If you know someone who loves a bracing after-dinner drink, here’s a good choice. Grappa, the clear, fiery spirit from Italy, is made from what’s left after grapes are pressed (skins, seeds, and grape pulp). Clear Creek Distillery in Oregon makes several American artisanal versions, including one from Pinot Noir grapes. It smells like earth and like wine grapes being crushed at harvest, and it delivers an initial kick with a finish that’s clean and surprisingly smooth. Serve chilled. Clearcreekdistillery.com.


Roasty-sweet Australian Muscat:
Chambers-Rosewood Muscat from Rutherglen
This delicious, modestly priced dessert wine comes from lateharvested Muscat grapes. It smells roasty-sweet and may remind you of caramel or toffee, but the sweetness is balanced and therefore irresistible. Try this Muscat after dinner, either on its own or with a smidge of blue cheese and some walnut bread. Serve slightly chilled. Oldbridgecellars.com.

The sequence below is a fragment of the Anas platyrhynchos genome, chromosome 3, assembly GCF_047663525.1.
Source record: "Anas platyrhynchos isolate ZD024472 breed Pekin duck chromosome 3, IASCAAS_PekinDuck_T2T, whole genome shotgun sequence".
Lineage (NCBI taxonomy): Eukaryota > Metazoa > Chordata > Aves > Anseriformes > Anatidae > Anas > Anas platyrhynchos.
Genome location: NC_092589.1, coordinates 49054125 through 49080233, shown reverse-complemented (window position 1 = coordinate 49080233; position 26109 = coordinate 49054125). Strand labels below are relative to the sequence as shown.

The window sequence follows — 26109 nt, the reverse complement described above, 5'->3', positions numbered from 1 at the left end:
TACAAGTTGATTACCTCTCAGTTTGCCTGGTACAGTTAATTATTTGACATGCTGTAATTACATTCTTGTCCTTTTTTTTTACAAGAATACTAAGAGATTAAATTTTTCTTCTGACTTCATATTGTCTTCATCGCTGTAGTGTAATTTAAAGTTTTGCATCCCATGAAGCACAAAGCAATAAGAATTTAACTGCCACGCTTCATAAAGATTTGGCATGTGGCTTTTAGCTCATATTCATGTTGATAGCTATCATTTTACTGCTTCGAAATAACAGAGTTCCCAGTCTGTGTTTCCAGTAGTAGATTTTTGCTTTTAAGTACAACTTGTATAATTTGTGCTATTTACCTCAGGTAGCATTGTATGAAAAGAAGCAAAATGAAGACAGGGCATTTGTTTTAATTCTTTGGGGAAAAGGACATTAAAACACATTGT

Luscious raspberry liqueur:
Bonny Doon Framboise, eau de vie
A treat for drinkers and cooks alike, Bonny Doon Framboise is easy on the wallet and the palate. A dash poured into a glass of Champagne, dry white wine, or even dry vermouth makes a delicious mixer (see Dry Vermouth from California). It’s also a delicious dessert on its own, a killer accompaniment to chocolate desserts, and would make a fine flavoring for custards, dessert sauces, buttercream frostings, and trifle-type desserts. Serve chilled. Bonnydoonvineyard.com.

Ice wine, Canadian nectar:
Inniskillin Oak-Aged Vidal Ice Wine
This one’s a splurge, but for the special wine hound in your life, Iniskillin’s ice wine is a great find from an unlikely place: Canada. Ice wine happens when selected grapes are left on the vine to weather the cold months long after the other grapes have been picked. Sounds like a lonely fate, but the freezing and thawing the grapes undergo make for complex, powerful flavor. Oak-aged Vidal smells like roasted nuts, peaches, tangerine, and litchi, and its concentrated flavor might remind you of honey and stone fruit. Like all great late-harvest wines, ice wine goes wonderfully well with a big range of cheeses, and it’s superb all by itself. Serve chilled. Inniskillin.com.